Thanet children in temporary accommodation this Christmas revealed in Shelter report

Children without a home in Thanet

Research from charity Shelter has revealed that 155 children in Thanet are homeless and living in temporary accommodation (as of March 2019).

The figure is a slight improvement on 2017 when 187 children in Thanet were expected to be homeless over Christmas.

In the south east 11,680 children are homeless and living in temporary accommodation, according to the report launched today (December 3). That figure is a rise of 95% in the last five years.

For the first time the charity has exposed the frequency with which children are becoming homeless in the region. Its Generation Homeless report reveals 20 children lose their home every day in the South East.

The report also shines a light on the 460 families with children in the region currently living in emergency B&Bs and hostels – widely considered the worst type of accommodation.

Families are often squashed into one room with little space to cook, play or eat their meals; are forced to share bathrooms with strangers; and the accommodation is often miles away from schools, jobs and loved ones.

With a severe lack of social homes, expensive private rents and welfare cuts driving the country’s housing emergency, Shelter is warning that if nothing changes 180 children across the South East will be made homeless between now and the time of the general election on December 12 and 440 by Christmas day on December 25.

Shelter Christmas appeal

The charity is calling on every political party to put housing at the top of its domestic agenda and is asking the public to support its urgent Christmas appeal.

Polly Neate, chief executive of Shelter, said: “The fact 20 children in the South East become homeless every day is a scandalous figure, and sharp reminder that political promises about tackling homelessness must be turned into real action.

“Day in, day out we see the devastating impact the housing emergency is having on children across the region. Many are being uprooted from their friends, while others are forced to live in cramped B&Bs and go to bed at night scared by the sound of strangers outside.

“Every child has the right to a safe home and if we act now, our frontline advisers can support more homeless families in the South East to get to a better place. Every donation will help Shelter to be there for everyone who need us this Christmas.”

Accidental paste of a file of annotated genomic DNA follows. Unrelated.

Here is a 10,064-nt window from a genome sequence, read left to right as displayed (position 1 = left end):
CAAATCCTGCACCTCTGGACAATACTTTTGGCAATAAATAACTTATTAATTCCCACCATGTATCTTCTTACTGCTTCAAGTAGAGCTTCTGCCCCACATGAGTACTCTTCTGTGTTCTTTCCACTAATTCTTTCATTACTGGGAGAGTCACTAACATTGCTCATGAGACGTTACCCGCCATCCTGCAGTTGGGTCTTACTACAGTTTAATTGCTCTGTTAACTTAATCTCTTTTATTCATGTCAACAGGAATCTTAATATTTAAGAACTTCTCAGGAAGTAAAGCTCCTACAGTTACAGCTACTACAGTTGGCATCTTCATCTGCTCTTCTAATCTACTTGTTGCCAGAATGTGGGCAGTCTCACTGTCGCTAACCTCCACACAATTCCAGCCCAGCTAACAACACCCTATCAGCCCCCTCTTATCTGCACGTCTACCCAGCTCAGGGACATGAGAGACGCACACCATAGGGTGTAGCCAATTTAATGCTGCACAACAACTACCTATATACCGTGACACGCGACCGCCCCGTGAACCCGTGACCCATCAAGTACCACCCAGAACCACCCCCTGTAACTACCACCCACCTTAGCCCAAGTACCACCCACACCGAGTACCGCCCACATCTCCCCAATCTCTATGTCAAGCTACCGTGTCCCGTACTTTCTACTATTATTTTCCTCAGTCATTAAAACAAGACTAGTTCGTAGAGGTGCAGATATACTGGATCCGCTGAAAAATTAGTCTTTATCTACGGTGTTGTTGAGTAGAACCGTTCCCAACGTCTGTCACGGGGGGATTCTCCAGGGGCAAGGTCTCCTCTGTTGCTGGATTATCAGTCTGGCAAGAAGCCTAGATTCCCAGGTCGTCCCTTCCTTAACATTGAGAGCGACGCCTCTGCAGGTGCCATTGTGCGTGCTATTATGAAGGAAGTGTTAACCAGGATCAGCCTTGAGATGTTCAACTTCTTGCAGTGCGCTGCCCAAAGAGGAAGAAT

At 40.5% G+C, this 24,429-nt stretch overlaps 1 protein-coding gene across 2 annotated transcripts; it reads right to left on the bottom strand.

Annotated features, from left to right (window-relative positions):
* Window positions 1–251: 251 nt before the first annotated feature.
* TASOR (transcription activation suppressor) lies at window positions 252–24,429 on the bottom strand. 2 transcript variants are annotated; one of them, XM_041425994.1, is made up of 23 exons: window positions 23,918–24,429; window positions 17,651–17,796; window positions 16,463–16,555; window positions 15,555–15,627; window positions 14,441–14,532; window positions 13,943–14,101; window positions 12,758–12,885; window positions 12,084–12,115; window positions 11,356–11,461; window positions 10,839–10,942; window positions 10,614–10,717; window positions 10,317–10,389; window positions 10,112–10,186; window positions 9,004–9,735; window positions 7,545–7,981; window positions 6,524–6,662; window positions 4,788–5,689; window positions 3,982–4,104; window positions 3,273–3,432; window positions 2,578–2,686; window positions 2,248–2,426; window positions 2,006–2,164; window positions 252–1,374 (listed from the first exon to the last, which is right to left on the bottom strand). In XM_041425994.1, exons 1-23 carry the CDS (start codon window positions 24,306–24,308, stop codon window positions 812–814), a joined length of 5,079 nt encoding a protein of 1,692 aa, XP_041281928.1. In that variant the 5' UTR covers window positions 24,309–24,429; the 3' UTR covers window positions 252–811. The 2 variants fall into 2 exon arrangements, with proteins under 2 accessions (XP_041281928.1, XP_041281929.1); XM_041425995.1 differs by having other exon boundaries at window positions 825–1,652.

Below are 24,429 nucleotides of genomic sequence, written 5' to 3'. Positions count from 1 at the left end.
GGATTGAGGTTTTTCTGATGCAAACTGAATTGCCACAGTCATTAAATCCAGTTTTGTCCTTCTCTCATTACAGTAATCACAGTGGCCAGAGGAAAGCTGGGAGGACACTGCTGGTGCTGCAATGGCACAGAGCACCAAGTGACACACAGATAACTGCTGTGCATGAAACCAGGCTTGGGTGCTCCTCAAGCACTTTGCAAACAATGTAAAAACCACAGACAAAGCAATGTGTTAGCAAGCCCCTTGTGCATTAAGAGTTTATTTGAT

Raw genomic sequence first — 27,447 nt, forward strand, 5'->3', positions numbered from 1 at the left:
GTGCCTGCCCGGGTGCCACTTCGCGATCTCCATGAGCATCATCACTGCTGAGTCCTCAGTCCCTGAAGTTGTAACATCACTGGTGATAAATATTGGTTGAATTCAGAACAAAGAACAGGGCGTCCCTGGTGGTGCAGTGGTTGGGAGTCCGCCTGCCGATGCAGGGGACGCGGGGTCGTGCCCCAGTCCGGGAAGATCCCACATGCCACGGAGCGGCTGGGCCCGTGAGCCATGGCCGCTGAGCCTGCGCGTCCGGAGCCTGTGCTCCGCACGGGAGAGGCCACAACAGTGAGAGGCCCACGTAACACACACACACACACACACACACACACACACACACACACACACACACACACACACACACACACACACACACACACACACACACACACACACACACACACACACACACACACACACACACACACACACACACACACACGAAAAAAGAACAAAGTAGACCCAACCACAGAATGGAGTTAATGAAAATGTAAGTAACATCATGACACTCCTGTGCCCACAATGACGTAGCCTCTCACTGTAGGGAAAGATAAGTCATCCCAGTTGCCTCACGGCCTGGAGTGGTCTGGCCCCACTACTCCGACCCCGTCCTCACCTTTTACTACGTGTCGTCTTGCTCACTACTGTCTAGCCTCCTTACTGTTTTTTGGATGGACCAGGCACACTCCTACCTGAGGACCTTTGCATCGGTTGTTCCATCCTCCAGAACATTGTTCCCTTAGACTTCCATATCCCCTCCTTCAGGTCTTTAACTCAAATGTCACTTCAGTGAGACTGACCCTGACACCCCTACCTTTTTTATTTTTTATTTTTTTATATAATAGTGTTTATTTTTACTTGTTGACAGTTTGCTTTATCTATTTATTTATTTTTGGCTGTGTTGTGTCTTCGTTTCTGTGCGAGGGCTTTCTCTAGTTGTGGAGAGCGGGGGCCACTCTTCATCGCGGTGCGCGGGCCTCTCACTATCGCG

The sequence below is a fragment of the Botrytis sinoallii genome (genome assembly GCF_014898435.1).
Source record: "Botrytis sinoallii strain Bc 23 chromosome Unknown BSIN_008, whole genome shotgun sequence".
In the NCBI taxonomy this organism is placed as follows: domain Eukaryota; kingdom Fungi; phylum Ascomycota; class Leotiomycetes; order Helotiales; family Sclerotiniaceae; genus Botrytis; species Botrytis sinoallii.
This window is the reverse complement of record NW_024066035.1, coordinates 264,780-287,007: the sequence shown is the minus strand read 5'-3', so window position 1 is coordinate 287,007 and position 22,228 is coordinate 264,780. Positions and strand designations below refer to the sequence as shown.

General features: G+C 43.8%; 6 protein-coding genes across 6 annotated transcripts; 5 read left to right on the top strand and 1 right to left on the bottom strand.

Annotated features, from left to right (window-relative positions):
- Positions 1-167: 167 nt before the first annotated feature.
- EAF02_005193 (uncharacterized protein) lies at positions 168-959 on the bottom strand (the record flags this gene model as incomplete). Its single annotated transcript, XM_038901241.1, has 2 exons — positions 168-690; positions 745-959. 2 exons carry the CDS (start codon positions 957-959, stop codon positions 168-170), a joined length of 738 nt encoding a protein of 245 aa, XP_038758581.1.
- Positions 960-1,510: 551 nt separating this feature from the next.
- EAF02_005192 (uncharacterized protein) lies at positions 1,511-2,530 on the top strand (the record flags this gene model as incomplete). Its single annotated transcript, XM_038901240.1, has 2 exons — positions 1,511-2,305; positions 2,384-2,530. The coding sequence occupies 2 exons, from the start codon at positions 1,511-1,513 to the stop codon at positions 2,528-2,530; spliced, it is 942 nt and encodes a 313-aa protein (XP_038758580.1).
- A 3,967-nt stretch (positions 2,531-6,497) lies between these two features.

To donate to Shelter’s urgent Christmas appeal please visit www.shelter.org.uk or text SHELTER to 70030 to donate £3. Texts cost your standard network rate + £3. Shelter receives 100% of your donation.

Local authority

 

 

 

 

Medway Towns

Number of children that are homeless and living in Temporary Accommodation as at March 2019

 

682

Total number of children in population

 

 

67,753

Rate of homeless children (1 in x children)

 

 

99

National rank

 

 

 

45

Swale 248 35,078 141 62
Dartford 246 27,752 113 53
Dover 177 24,200 137 59
Ashford 157 31,349 200 84
Thanet 155 31,540 203 86
Maidstone 150 39,469 263 99
Gravesham 130 26,417 203 85
Tunbridge Wells 74 28,219 381 117
Sevenoaks 67 28,260 422 124
Tonbridge & Malling 59 31,646 536 143
Folkestone & Hythe 20 22,557 1,128 209

In need of a home

There are approximately 2,645 households registered on Thanet’s housing waiting list and some 111 placed in temporary accommodation.

Thanet council owns 3,021 homes, which are currently managed by East Kent Housing, but demand has outstripped supply.

To tackle this the authority has undertaken its own scheme of building or refurbishing 150 homes by 2020 at a cost of £30million.

Some £14million has been spent on housing schemes across Thanet. These projects include a new build programme, Margate Housing Intervention project, Empty Homes Project 2012-15, and King Street intervention.

The council also plans to create its own housing company by April 1, 2020. The company would enable the council to directly buy land and build properties.

It is hoped the project will mean better standard housing, better management and more affordability for residents.

Get help

Contact RISE on 01843 577277 – or 01843 577 000 in an emergency out of hours.

Drop ins:

Wednesday 9.30am-12pm Margate Gateway

Tuesday 2pm-4pm GAP Baptist Church, Broadstairs

Email: Roughsleeping@thanet.gov.uk

12 Comments

  1. It terrible that so many families are homeless and having to wait years on the waiting list. There are hundreds of elderly retired in Thanet living in 3/4 bedroom property’s. Struggling to maintain them. The council should have an scheme whereby the council could offer an incentive to buy local houses occupied by just one or two people who would like to moved into one or two bedroom flats. It would free-up a lot homes for families and take the worry away from the elderly regarding security and the the cost of maintaining their property’s.